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Son of Man, Aslan, and a Reasonably Priced Resource

Son of Man, Aslan, and a Reasonably Priced Resource

Larry Hurtado shares:

I’m pleased to note that a multi-author book co-edited by Paul Owen and me, “Who is This Son of Man?  The Latest Scholarship on a Puzzling Expression of the Historical Jesus (London:  T&T Clark, 2011), originally an appallingly expensive hardback, is now available in paperback at a quite reasonable price;  £16.19 ($29.95 US).  The publisher’s catalogue page is here.

In related news, Anthony Le Donne has recently offered a helpful critique of Reza Aslan’s Zealot: The Life and Times of Jesus of Nazarethnoting along the way that Aslan has failed to take into account a plethora of recent Son of Man scholarship:


Aslan deals haphazardly and insufficiently with one of the most debated topics in historical Jesus research: the title “Son of Man”. He writes: “In employing the definite form of the phrase, Jesus was using it in a wholly new and unprecedented way: as a title, not as an idiom. Simply put, Jesus was not calling himself “a son of man.” He was calling himself The Son of Man.”  Aslan does not demonstrate even a passable knowledge of the secondary literature which is massive and manifold.  On a personal note, I’ve been reading on this topic for over a decade now and I still feel unqualified to chime in.  Aslan treats this topic as if nothing new has been advanced since the early 1980s and most of his citations are from the 1960s and 70s.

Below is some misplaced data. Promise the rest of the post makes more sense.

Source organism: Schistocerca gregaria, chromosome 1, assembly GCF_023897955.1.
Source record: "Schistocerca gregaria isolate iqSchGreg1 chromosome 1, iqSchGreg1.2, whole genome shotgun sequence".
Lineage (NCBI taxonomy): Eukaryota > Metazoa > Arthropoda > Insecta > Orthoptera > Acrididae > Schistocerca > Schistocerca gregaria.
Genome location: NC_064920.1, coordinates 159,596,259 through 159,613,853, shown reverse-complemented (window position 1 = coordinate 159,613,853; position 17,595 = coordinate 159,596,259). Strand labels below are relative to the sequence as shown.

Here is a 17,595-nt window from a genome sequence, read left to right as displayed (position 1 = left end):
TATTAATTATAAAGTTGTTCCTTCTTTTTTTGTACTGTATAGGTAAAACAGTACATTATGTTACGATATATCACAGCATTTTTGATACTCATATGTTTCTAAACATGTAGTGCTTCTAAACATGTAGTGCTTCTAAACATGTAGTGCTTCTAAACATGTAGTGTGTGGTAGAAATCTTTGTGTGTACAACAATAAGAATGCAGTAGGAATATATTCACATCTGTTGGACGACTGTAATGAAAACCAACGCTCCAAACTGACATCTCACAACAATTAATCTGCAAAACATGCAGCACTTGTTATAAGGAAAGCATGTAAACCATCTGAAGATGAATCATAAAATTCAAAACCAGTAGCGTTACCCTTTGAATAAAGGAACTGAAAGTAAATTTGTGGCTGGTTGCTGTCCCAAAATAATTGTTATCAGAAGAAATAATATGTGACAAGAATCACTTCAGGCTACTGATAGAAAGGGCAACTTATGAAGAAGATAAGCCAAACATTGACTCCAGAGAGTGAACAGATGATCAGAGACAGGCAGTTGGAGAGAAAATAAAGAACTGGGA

Perhaps someone ought to let Aslan know about the paperback edition of the Hurtado-Owen book?


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